I am delighted to inform you that the appeal against the refusal of planning permission at Linford Lakes has failed and the appeal has been rejected.
I have copied the Planning Inspectors summary below - but in short he has found that although MKC have failed to demonstrate a 5 year housing supply - in this case the considerations of Landscape and Ecology (Biodiversity) outweigh the NPPFs presumption in favour of development.
I believe this decision has been significantly influenced by the evidence and submissions of those who attended the enquiry and spoke against the appeal and all those who wrote in to oppose the appeal on grounds of ecology.
It is a tremendous validation of the power of persuasion by people who truly deeply care about our environment and local resources.
I congratulate all of you why took the time and effort to get involved.
Compliance with the development plan
- The appeal proposal would conflict with MKLP Policy S10 by being located in the countryside. It would also conflict with Policy S11 by failing to protect or enhance the Area of Attractive Landscape, and with Policy NE1 by adversely affecting the Wildlife Corridor’s biodiversity.
- In relation to Policies S12 and KS3, the scheme would to some extent advance the aims of those policies in respect of public access to the Ouse Valley Linear Park and Linford Lakes areas. But it would conflict with S12’s requirements as to landscape and nature conservation matters.
- Looking at all of these relevant policies together, I find that the appeal proposal is in clear conflict with the development plan as a whole.
Other material considerations
98. The Council has been unable to demonstrate a 5-year supply of land for housing, and the development plan is silent as to how this shortfall is to be made up. Consequently, even though none of the policies directly affecting the appeal site are concerned with housing, the ‘tilted balance’ in NPPF paragraph 14 is engaged.
- On the positive side, the appeal proposal would provide 250 dwellings towards the Borough’s housing shortfall, and 30 per cent of these would be for affordable housing. In the light of the evidence, these dwellings are required to meet housing needs that would otherwise be unmet, and this carries significant weight. The economic benefits carry moderate weight. For the reasons already explained, the provision of public access to the ‘blue’ land also carries moderate weight; but any proposed landscaping or new habitat creation, either on- or off-site, would be essentially mitigatory or compensatory, and these therefore carry no more than neutral weight.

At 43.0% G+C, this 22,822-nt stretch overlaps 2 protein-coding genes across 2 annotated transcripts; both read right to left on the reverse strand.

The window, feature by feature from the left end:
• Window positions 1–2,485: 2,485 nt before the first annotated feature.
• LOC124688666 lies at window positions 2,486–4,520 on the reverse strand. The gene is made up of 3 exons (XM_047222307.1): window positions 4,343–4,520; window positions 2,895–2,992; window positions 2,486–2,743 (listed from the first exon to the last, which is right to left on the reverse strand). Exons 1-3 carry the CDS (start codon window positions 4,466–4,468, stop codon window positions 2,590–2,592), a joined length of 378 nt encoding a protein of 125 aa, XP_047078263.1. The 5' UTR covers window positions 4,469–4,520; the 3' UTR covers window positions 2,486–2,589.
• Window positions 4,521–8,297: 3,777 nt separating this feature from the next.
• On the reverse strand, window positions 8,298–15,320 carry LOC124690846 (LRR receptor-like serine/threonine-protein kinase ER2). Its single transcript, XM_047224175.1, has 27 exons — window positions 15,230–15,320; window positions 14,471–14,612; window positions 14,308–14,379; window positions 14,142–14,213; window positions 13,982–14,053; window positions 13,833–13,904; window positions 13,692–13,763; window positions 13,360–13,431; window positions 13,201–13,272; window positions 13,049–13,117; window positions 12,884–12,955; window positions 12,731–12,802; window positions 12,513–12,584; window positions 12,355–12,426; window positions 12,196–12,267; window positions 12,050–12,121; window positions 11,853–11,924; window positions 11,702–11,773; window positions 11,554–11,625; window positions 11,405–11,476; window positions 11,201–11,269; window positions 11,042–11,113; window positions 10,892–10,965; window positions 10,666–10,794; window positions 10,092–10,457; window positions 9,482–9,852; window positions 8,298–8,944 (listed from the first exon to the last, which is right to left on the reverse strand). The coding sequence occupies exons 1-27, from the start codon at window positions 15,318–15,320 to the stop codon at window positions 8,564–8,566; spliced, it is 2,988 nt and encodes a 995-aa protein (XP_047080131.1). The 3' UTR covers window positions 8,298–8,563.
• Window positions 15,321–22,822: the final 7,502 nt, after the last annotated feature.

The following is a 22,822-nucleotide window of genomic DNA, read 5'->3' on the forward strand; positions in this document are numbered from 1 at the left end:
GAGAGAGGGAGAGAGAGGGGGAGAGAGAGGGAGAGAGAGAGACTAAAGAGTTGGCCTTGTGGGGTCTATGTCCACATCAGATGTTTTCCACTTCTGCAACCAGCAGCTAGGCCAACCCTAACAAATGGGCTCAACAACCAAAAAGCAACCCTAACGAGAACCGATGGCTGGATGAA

- But on the other hand, the development would intrude into the countryside, and into a designated AAL and Wildlife Corridor. It would cause substantial and irreversible harm to the Ouse Valley’s valued landscape. It wouldpermanently destroy priority habitats, threaten important wildlife, and weaken ecological networks. It would also take 15 ha of land from the Linear Park, reducing the scope for informal and passive recreation uses in the future.
- Cumulatively, it seems to me that these adverse impacts would significantly and demonstrably outweigh the benefits that have been identified. The scheme therefore does not benefit from the NPPF’s presumption in favour of sustainable development.
102. Having regard to the requirements of section 38(6) of the 1990 Act, these other material considerations do not indicate a decision contrary to the development plan. I have taken account of all the other matters raised, but none changes this conclusion. The appeal therefore fails.